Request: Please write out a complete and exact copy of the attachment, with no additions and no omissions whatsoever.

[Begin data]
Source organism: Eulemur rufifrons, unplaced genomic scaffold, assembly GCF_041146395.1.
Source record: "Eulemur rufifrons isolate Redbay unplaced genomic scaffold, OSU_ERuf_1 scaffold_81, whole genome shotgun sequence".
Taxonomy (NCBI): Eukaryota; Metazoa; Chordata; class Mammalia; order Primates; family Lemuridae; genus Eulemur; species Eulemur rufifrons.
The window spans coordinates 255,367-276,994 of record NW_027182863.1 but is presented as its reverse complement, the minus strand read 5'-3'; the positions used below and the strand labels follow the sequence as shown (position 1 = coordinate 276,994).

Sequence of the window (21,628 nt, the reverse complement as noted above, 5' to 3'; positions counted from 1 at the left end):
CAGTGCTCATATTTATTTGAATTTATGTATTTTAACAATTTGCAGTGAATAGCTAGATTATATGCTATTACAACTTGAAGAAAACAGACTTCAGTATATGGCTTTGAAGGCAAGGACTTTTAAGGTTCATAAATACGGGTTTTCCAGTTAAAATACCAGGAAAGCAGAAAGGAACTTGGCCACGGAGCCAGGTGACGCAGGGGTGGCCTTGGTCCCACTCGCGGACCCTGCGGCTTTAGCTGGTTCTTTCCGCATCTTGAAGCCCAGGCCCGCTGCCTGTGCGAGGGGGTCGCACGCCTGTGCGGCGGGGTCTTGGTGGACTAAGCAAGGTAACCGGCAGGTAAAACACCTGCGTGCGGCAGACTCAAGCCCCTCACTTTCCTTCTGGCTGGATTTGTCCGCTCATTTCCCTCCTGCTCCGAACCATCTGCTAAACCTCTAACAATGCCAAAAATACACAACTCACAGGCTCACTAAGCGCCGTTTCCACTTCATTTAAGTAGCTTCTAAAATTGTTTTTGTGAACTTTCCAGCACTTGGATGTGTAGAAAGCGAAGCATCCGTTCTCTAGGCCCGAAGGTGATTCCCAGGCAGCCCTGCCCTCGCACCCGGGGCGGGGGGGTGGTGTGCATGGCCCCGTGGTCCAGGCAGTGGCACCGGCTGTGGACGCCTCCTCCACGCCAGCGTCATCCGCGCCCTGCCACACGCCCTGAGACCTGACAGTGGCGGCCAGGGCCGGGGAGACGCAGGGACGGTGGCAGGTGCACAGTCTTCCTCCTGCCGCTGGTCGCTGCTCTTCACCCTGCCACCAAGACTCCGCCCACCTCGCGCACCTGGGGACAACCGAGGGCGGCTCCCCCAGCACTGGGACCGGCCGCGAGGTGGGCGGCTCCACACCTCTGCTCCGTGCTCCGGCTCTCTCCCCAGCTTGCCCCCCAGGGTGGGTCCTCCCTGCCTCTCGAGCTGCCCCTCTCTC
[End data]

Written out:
Source organism: Eulemur rufifrons, unplaced genomic scaffold, assembly GCF_041146395.1.
Source record: "Eulemur rufifrons isolate Redbay unplaced genomic scaffold, OSU_ERuf_1 scaffold_81, whole genome shotgun sequence".
Taxonomy (NCBI): Eukaryota; Metazoa; Chordata; class Mammalia; order Primates; family Lemuridae; genus Eulemur; species Eulemur rufifrons.
The window spans coordinates 255,367-276,994 of record NW_027182863.1 but is presented as its reverse complement, the minus strand read 5'-3'; the positions used below and the strand labels follow the sequence as shown (position 1 = coordinate 276,994).

Sequence of the window (21,628 nt, the reverse complement as noted above, 5' to 3'; positions counted from 1 at the left end):
CAGTGCTCATATTTATTTGAATTTATGTATTTTAACAATTTGCAGTGAATAGCTAGATTATATGCTATTACAACTTGAAGAAAACAGACTTCAGTATATGGCTTTGAAGGCAAGGACTTTTAAGGTTCATAAATACGGGTTTTCCAGTTAAAATACCAGGAAAGCAGAAAGGAACTTGGCCACGGAGCCAGGTGACGCAGGGGTGGCCTTGGTCCCACTCGCGGACCCTGCGGCTTTAGCTGGTTCTTTCCGCATCTTGAAGCCCAGGCCCGCTGCCTGTGCGAGGGGGTCGCACGCCTGTGCGGCGGGGTCTTGGTGGACTAAGCAAGGTAACCGGCAGGTAAAACACCTGCGTGCGGCAGACTCAAGCCCCTCACTTTCCTTCTGGCTGGATTTGTCCGCTCATTTCCCTCCTGCTCCGAACCATCTGCTAAACCTCTAACAATGCCAAAAATACACAACTCACAGGCTCACTAAGCGCCGTTTCCACTTCATTTAAGTAGCTTCTAAAATTGTTTTTGTGAACTTTCCAGCACTTGGATGTGTAGAAAGCGAAGCATCCGTTCTCTAGGCCCGAAGGTGATTCCCAGGCAGCCCTGCCCTCGCACCCGGGGCGGGGGGGTGGTGTGCATGGCCCCGTGGTCCAGGCAGTGGCACCGGCTGTGGACGCCTCCTCCACGCCAGCGTCATCCGCGCCCTGCCACACGCCCTGAGACCTGACAGTGGCGGCCAGGGCCGGGGAGACGCAGGGACGGTGGCAGGTGCACAGTCTTCCTCCTGCCGCTGGTCGCTGCTCTTCACCCTGCCACCAAGACTCCGCCCACCTCGCGCACCTGGGGACAACCGAGGGCGGCTCCCCCAGCACTGGGACCGGCCGCGAGGTGGGCGGCTCCACACCTCTGCTCCGTGCTCCGGCTCTCTCCCCAGCTTGCCCCCCAGGGTGGGTCCTCCCTGCCTCTCGAGCTGCCCCTCTCTC